Piano Lessons for Adults - Polyphony
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Piano Lessons for Adults - Polyphony



What is a polyphony and why is it so important in piano studies and music studies in general?

Polyphony literally means many voices, but in terms of musical textures and structures means a simultaneous combining of several independent melodic lines into a well harmonised whole. This means that we have to have a minimum of two voices of well developed melodies that are of an equal importance. Sometimes they can have well defined individual physiognomies and sometimes they are treated in a more imitative way, sometimes both things combined. The more such voices a composition contains, the richer the polyphony and the overall effect, but also the harder to master to perform. A different sort of music with multiple voices is homophony and it is also very frequent in the piano repertoire and in music in general. However, while in this sort of music there are many voices, mainly one of them only is the lead voice and the others serve the purpose of filling in the harmonies. Although this is a less complicated type of a musical texture, it still contains some difficulties for the simple reason of having to deal with many notes at the same time and these notes are subject to certain voice leading rules and processes, so in essence it also contains, at least, some traces of polyphony. Furthermore, piano repertoire is full of examples of both types of multi voiced structures. The top place belongs to the great J. S. Bach and his beautiful but very complicated music with dense and super organised polyphonic textures and structures. All great composers born after him, learned from his works and learned the ways how to compose their own music, with all personal individual differences and points of view, but all of them having the starting point in J. S. Bach's fatherly figure in the musical world. Composers seemingly distant from Bach, such as Chopin, Prokofiev and Rachmaninoff created music which is actually full of polyphony, although one would not necessarily notice that at the first hearing. For example, Chopin' s music is, of course, very romantic, but it is also much more classic and even archaic then a listener would think at the first instance. Rachmaninoff's music is full of complex textures and polyphony, although not in an archaic sense. He creates many various chordal changes enriched with dense polyphonic textures, but more in a decorative way. So, it is different in comparison to Bach' s polyphony, but still it is a polyphony. Prokofiev's music is also highly polyphonic, but within a more modern way of harmonic thinking where some chordal sequences and even multi chordal structures are used and are much different than the ones found in the music of Chopin or Bach. However, all the music written by these composers, and many others to be sure, is full of polyphonic textures and even when written in a more homophonic way, it is still a music with many voices to deal with. Therefore, right from the very beginning of the piano studies and musical studies in general, it is very important and advisable to study the elements of polyphony, even if they are of the simplest nature, because it plants the seeds for the future more advanced musical pieces to be learned. For those students who don't consider to become professional musicians, it is also very important to learn polyphonic music because it will teach them to think in this way, which in turn will help them to develop a highly organised and multitasking way of thinking. This, also, goes in line with my previous article where I mentioned the importance of musical listening and education and how it reflects in "real life". Furthermore, an enhanced comprehension of the music listened to in concerts and even on CDs/DVDs will occur, after having to study some elements of polyphony. The last thing to mention here is to emphasise again the importance of studying music by J. S. Bach because through his music, we will understand better the music of many other composers and become more capable in performing their music. Also, polyphonic music develops the piano playing technique to amazing levels and once there, we don't regret the efforts we made.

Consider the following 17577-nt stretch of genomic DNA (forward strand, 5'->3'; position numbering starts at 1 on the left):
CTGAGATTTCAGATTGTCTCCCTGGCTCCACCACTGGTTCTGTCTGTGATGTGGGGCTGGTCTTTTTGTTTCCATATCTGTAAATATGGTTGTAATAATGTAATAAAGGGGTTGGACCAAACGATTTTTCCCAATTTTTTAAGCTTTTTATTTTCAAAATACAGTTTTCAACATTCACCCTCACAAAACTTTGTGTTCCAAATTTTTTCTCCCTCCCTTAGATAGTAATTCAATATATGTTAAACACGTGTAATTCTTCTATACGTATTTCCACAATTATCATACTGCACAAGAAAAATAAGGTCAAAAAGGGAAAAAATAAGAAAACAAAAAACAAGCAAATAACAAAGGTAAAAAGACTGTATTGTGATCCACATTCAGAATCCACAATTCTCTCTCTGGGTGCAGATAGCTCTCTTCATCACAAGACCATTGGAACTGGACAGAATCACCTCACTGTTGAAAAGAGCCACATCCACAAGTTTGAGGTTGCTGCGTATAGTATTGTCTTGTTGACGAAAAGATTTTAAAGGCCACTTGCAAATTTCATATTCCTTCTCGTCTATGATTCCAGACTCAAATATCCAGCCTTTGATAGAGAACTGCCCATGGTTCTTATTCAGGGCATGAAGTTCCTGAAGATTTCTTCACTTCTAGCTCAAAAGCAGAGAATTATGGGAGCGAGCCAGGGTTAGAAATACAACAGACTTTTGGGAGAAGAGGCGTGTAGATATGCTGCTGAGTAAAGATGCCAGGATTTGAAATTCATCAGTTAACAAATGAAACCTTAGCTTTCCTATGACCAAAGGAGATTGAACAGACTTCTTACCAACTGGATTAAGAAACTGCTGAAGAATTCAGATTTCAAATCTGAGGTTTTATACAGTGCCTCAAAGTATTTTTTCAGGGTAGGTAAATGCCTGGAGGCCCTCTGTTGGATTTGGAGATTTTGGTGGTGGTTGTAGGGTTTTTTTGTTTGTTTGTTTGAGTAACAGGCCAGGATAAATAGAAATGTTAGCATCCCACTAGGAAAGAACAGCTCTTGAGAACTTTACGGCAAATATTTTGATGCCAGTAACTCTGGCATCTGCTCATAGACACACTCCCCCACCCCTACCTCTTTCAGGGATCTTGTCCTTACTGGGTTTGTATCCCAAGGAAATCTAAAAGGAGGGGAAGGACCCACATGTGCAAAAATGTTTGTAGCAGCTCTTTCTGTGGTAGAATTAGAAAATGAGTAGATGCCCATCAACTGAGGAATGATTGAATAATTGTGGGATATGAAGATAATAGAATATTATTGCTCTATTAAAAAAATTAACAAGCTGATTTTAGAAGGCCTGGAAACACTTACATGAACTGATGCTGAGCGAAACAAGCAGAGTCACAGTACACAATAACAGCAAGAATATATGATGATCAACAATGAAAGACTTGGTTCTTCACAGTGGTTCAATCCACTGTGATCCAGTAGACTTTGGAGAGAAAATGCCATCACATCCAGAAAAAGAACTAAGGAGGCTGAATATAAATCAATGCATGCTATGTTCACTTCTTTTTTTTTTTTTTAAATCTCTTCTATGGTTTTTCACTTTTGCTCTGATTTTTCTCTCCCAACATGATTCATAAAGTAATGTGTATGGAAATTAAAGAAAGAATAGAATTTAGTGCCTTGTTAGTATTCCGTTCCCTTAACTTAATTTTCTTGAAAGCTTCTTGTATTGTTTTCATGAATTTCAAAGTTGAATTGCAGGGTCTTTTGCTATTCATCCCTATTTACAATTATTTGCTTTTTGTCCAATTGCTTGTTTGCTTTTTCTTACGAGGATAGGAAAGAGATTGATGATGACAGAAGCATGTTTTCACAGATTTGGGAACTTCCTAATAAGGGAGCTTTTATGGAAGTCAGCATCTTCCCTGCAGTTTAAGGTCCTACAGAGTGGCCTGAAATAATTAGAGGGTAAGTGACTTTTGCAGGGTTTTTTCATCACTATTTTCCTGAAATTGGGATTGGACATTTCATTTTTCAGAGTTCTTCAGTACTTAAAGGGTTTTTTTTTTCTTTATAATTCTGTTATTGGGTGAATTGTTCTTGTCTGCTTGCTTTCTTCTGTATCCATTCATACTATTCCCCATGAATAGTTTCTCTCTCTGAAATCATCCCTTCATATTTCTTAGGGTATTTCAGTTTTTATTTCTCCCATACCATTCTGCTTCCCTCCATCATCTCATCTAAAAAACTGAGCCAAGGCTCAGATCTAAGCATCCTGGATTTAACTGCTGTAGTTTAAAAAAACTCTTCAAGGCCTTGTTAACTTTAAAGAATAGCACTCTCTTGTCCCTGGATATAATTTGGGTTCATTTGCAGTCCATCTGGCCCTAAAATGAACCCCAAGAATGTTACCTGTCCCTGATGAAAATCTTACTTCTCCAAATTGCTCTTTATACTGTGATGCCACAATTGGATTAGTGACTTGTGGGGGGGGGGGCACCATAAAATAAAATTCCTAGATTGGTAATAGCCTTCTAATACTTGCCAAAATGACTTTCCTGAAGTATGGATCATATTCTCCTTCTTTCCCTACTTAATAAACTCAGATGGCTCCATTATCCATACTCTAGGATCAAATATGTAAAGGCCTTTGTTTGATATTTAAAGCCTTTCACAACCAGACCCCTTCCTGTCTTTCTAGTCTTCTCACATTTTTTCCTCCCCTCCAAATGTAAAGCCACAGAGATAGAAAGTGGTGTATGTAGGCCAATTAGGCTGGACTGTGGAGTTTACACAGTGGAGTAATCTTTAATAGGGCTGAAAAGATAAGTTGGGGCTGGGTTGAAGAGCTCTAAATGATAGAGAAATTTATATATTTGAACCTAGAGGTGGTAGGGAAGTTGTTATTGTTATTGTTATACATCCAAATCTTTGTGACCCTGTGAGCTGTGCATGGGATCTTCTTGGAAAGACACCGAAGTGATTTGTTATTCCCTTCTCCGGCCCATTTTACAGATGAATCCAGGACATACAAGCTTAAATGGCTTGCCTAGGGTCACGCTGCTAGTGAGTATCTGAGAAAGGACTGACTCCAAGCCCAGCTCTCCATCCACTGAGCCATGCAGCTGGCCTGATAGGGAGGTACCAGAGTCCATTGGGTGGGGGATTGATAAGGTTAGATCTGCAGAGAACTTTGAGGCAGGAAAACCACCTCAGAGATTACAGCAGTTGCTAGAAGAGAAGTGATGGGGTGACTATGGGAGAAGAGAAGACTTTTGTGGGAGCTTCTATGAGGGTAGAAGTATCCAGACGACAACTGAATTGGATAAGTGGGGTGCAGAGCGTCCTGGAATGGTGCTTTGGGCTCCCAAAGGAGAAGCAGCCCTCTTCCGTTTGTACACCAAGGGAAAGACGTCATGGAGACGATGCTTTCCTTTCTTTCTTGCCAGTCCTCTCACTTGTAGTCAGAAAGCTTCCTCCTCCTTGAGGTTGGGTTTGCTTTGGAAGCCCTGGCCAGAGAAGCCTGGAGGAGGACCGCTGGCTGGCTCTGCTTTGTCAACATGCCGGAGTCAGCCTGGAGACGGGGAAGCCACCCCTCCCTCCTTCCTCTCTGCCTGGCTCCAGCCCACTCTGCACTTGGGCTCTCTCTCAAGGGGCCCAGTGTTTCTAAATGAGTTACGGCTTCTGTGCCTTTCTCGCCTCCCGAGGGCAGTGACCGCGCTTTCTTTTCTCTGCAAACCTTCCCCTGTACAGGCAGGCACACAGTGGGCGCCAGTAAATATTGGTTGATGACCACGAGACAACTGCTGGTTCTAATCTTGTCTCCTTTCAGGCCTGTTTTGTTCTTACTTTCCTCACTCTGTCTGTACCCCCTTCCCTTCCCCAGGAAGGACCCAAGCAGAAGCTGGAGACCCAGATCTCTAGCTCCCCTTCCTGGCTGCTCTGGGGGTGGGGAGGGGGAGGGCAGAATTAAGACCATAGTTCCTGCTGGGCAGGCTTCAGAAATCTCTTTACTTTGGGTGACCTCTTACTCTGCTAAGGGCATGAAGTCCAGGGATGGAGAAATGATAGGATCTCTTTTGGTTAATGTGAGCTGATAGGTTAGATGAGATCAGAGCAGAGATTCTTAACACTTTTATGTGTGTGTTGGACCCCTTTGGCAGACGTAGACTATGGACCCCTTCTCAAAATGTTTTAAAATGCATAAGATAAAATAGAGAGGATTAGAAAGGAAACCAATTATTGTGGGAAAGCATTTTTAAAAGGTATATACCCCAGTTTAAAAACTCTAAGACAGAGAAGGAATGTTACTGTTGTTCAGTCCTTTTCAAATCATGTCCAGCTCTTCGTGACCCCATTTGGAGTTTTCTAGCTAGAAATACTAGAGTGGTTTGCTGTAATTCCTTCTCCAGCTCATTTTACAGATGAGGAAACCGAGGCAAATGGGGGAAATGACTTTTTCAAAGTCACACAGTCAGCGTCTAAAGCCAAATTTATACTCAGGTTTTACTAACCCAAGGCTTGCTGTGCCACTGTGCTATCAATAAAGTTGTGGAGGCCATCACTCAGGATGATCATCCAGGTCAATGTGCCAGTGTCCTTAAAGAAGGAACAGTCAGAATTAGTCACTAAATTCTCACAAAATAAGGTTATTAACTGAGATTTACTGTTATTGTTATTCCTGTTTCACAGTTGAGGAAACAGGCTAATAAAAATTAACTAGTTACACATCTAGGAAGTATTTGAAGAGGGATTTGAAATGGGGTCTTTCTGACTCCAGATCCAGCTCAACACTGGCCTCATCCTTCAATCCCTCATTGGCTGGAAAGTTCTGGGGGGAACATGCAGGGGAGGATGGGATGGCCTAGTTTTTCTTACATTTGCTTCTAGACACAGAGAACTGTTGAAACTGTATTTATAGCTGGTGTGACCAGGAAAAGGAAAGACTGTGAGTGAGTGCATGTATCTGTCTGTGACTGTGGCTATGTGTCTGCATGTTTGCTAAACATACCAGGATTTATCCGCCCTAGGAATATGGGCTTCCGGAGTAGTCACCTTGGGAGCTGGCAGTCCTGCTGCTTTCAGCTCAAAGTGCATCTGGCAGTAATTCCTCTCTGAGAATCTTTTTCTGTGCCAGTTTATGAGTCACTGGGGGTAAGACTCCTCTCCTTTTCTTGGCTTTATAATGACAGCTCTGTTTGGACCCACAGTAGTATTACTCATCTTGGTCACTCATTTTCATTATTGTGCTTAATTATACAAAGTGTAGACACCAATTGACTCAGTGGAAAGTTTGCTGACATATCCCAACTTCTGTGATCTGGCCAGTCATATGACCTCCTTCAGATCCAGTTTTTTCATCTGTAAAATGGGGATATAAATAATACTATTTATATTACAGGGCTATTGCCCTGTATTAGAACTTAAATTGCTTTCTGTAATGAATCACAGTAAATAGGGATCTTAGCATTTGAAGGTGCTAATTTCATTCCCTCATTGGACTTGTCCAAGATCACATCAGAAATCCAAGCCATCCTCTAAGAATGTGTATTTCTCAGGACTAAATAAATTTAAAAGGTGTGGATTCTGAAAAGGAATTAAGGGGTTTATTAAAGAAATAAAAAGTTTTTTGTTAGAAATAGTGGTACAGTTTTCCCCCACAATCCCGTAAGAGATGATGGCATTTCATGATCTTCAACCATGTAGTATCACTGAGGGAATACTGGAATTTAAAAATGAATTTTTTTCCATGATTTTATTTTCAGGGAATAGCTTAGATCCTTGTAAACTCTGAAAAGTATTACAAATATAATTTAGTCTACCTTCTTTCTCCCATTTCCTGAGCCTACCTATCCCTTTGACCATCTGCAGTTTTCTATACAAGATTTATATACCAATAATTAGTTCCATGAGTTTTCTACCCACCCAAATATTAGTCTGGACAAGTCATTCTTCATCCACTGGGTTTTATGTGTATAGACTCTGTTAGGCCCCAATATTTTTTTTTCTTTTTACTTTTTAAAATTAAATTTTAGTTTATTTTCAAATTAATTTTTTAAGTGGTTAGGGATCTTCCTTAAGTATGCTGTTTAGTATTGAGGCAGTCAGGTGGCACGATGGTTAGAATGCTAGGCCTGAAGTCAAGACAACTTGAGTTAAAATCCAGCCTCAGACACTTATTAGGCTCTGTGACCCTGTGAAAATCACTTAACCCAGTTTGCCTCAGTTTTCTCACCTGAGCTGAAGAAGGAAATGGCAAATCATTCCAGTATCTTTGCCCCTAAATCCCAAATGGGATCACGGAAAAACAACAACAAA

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© 2012 by Juan J. Rezzuto. All the tracks, scores and articles you can find in here are copyright.